By Beth Daley
The Nuclear Regulatory Commission yesterday put a temporary hold on a 20-year license extension for the controversial Vermont Yankee nuclear power plant. The commission had instructed its staff to issue the renewal last Thursday, the day before the massive earthquake and tsunami in Japan.
Spokesman Neil Sheehan attributed the delay to the fact that manpower is short while the agency focuses resources on helping Japan deal with the unfolding nuclear crisis triggered by the natural disaster.
But opponents of the nearly 40-year-old plant, who note it is the same design as the most compromised reactor in Japan, said the delay should be far longer -- until the agency can assure the public the plant is safe.
Vermont Yankee, in Vernon near the Massachusetts border, has suffered a series of problems in recent years that have frayed the public trust, including the collapse of a cooling tower and leaks of tritium from underground pipes that company officials initially said were not there.
“I think it is prudent to take a step back and say this reactor design is having serious problems in Japan ,’’ said James Moore, clean energy program director for the Vermont Public Interest Research Group. “The last thing we should do is say it is good to go for another 20 years past its expiration date.”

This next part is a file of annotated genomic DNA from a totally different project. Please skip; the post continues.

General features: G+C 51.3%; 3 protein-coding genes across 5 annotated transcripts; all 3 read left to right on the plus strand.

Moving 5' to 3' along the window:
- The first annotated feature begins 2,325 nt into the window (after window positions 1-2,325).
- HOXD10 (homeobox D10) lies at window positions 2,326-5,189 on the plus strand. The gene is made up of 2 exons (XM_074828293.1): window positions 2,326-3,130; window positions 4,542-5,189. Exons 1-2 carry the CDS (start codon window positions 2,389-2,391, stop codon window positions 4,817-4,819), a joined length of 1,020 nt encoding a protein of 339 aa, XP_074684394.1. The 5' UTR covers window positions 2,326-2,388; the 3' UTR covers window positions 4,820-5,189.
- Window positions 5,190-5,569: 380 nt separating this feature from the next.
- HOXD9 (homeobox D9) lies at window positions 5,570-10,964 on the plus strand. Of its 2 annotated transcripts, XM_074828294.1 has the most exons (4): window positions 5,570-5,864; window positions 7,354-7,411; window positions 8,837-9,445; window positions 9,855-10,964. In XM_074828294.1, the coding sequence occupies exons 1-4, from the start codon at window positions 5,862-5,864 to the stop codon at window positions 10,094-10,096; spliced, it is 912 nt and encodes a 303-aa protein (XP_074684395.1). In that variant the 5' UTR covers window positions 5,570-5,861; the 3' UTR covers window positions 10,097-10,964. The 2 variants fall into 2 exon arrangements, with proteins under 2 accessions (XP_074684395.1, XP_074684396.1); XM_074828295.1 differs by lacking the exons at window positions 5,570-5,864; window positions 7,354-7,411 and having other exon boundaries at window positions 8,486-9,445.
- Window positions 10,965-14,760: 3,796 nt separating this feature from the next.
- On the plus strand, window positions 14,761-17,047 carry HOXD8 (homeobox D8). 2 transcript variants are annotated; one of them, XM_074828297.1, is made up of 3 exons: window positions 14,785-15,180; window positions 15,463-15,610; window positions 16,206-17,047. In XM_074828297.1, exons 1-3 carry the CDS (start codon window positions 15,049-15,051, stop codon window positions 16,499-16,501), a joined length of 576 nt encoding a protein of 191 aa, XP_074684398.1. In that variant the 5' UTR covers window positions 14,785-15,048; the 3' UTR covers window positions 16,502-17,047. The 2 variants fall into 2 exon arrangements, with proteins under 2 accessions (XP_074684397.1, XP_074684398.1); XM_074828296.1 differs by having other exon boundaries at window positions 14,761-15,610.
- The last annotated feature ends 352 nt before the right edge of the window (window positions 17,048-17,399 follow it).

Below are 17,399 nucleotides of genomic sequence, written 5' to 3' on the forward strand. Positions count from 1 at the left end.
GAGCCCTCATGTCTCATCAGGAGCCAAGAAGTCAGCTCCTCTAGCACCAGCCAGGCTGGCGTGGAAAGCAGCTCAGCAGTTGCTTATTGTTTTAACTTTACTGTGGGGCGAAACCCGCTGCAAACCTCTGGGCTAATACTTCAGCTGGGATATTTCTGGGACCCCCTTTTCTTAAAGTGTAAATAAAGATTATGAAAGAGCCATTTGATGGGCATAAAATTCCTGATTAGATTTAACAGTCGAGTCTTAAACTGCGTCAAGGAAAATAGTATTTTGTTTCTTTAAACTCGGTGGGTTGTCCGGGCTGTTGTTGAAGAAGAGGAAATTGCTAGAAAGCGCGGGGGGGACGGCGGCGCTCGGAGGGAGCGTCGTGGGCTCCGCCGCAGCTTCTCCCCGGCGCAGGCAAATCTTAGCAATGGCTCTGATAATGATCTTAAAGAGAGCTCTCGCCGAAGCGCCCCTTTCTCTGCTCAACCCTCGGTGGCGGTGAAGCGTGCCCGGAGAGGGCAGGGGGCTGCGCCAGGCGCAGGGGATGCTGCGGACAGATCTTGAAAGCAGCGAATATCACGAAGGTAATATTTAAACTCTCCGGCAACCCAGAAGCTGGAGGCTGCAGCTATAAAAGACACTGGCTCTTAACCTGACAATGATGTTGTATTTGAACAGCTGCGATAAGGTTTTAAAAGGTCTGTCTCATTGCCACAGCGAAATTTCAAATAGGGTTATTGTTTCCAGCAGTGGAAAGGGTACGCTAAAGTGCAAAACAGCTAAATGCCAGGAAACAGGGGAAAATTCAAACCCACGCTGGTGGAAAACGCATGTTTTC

Germany has shut down seven aging plants until they can be assessed for safety in the wake of the Japanese crisis. In Russia, Prime Minister Vladimir Putin ordered a review at Russian nuclear facilities. India's plants are also undergoing a review.
The Obama administration, however, has not ordered any similar review and has continued to back nuclear power through the crisis, saying it would learn lessons from Japan's nuclear problems. President Obama has embraced nuclear power, requesting $36 billion for government-backed loans to help the nuclear industry build additional plants in his budget proposal.
While the delay has given some hope to opponents of the Yankee plant, it is unclear whether there is any possibility, legally, of the commission actually reversing the decision it made last week, when it allowed staff to issue the license.
Yesterday, Vermont Yankee spokesman Larry Smith said it was his understanding the delay was merely a temporary one and the license would be issued soon.
The timing of the Japanese crisis couldn't be worse for the nuclear industry, as it attempts a broad rebirth as a green energy source to combat global warming; the reactors do not emit greenhouse gases that cause the atmosphere to warm.
Vermont Yankee provides roughly one-third of the Green Mountain State’s electricity, and for the most part inexpensively. That low cost - and the jobs it provides - has won it some support in the state. Still, antinuclear sentiment, always an undercurrent in this liberal state, gained a new foothold in 2006 after the plant received NRC permission to increase its power output by 20 percent.
Beth Daley can be reached at firstname.lastname@example.org
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